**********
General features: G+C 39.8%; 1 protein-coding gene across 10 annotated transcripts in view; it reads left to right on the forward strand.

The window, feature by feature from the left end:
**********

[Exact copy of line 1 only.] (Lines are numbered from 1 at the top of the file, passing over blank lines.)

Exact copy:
General features: G+C 39.8%; 1 protein-coding gene across 10 annotated transcripts in view; it reads left to right on the forward strand.